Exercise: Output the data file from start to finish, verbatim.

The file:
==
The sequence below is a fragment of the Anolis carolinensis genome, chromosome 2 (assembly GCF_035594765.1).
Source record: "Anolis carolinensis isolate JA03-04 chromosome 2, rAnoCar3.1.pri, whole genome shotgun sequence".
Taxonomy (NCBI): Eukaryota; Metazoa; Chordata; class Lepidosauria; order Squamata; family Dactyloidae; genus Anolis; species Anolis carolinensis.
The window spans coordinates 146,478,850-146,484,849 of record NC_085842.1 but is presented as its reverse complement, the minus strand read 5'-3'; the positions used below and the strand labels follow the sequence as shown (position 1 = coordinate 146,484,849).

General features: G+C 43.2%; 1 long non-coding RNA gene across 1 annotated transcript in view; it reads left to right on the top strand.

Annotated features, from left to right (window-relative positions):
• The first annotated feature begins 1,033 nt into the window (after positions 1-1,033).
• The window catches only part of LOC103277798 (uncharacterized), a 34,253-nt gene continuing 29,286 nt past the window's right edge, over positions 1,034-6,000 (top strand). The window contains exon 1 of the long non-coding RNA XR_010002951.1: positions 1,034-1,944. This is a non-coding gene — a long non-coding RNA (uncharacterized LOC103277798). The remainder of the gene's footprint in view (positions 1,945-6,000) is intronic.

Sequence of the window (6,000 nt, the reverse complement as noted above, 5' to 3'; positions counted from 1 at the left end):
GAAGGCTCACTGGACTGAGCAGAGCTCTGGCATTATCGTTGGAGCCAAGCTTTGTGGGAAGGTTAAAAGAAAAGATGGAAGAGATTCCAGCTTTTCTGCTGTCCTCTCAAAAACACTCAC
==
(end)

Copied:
The sequence below is a fragment of the Anolis carolinensis genome, chromosome 2 (assembly GCF_035594765.1).
Source record: "Anolis carolinensis isolate JA03-04 chromosome 2, rAnoCar3.1.pri, whole genome shotgun sequence".
Taxonomy (NCBI): Eukaryota; Metazoa; Chordata; class Lepidosauria; order Squamata; family Dactyloidae; genus Anolis; species Anolis carolinensis.
The window spans coordinates 146,478,850-146,484,849 of record NC_085842.1 but is presented as its reverse complement, the minus strand read 5'-3'; the positions used below and the strand labels follow the sequence as shown (position 1 = coordinate 146,484,849).

General features: G+C 43.2%; 1 long non-coding RNA gene across 1 annotated transcript in view; it reads left to right on the top strand.

Annotated features, from left to right (window-relative positions):
• The first annotated feature begins 1,033 nt into the window (after positions 1-1,033).
• The window catches only part of LOC103277798 (uncharacterized), a 34,253-nt gene continuing 29,286 nt past the window's right edge, over positions 1,034-6,000 (top strand). The window contains exon 1 of the long non-coding RNA XR_010002951.1: positions 1,034-1,944. This is a non-coding gene — a long non-coding RNA (uncharacterized LOC103277798). The remainder of the gene's footprint in view (positions 1,945-6,000) is intronic.

Sequence of the window (6,000 nt, the reverse complement as noted above, 5' to 3'; positions counted from 1 at the left end):
GAAGGCTCACTGGACTGAGCAGAGCTCTGGCATTATCGTTGGAGCCAAGCTTTGTGGGAAGGTTAAAAGAAAAGATGGAAGAGATTCCAGCTTTTCTGCTGTCCTCTCAAAAACACTCAC